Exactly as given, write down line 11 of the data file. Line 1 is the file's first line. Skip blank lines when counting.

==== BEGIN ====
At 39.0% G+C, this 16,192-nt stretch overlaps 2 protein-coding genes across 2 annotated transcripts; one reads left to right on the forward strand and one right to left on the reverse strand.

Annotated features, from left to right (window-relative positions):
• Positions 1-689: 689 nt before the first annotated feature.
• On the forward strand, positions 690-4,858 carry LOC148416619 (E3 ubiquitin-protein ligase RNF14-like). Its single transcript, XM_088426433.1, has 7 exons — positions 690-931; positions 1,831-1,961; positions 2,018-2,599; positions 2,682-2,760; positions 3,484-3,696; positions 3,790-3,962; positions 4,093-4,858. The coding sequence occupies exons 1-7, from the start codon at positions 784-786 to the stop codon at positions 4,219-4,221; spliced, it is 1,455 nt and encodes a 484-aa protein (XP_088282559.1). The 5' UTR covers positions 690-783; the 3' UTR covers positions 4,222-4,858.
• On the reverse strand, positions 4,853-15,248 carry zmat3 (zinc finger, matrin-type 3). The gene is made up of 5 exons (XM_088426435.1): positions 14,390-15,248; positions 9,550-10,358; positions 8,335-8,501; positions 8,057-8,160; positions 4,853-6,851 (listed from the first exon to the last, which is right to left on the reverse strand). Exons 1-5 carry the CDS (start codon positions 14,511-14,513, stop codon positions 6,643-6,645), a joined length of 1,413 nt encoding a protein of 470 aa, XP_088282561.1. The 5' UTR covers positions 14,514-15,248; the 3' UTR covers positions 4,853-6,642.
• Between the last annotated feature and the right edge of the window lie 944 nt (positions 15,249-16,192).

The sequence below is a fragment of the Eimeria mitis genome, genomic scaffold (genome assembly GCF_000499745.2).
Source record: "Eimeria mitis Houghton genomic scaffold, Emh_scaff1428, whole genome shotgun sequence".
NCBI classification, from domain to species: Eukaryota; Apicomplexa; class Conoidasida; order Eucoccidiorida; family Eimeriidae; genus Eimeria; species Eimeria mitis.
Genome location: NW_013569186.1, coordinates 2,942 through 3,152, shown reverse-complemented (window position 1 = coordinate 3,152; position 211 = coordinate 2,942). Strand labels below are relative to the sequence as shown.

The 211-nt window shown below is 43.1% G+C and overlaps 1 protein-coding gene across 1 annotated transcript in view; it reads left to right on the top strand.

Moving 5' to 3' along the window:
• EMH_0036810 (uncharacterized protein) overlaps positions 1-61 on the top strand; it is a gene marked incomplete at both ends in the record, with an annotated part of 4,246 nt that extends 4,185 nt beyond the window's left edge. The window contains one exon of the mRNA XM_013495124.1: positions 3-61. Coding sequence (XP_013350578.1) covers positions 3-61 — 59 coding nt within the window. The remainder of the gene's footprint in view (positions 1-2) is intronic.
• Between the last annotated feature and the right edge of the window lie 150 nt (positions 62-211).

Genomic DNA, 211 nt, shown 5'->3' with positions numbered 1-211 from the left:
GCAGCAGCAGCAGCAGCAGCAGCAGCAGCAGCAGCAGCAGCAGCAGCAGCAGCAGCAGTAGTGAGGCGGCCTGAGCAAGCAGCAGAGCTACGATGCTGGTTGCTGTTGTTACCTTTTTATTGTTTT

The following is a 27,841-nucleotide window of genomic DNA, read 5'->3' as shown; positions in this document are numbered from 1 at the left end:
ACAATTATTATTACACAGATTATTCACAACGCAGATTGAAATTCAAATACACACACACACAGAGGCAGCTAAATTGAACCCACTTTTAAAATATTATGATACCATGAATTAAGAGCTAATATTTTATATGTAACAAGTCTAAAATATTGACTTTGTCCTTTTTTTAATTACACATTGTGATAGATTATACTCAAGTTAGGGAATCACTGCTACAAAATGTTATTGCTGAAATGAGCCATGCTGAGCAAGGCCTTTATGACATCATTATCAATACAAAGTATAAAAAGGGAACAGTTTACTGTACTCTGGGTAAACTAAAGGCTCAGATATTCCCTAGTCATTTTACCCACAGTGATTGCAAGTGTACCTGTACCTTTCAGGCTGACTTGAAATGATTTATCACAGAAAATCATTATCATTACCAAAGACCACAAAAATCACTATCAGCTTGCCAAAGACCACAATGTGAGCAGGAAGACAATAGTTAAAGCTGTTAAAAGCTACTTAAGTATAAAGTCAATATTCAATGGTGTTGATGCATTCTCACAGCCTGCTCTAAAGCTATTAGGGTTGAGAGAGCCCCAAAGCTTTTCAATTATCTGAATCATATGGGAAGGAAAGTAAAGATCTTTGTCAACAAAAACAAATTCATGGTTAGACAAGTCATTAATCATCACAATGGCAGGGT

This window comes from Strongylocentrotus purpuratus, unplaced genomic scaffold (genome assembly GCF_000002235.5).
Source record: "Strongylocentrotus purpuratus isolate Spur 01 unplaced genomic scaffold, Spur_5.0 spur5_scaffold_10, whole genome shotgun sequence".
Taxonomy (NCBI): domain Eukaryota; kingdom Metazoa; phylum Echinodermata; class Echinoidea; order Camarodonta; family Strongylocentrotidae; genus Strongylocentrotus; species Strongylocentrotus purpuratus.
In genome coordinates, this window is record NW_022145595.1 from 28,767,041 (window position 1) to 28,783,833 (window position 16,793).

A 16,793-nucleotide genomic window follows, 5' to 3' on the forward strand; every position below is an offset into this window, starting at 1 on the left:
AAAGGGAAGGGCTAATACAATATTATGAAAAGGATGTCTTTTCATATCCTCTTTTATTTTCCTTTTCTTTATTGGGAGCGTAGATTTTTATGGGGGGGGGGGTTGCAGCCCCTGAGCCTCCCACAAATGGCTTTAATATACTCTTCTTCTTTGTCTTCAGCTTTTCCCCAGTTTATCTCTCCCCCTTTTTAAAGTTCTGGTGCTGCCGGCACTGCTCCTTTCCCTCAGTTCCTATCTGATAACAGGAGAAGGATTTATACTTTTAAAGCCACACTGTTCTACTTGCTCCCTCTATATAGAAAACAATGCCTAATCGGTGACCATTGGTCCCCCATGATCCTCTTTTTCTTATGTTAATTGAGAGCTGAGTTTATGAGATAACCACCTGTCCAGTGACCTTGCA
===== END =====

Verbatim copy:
The 211-nt window shown below is 43.1% G+C and overlaps 1 protein-coding gene across 1 annotated transcript in view; it reads left to right on the top strand.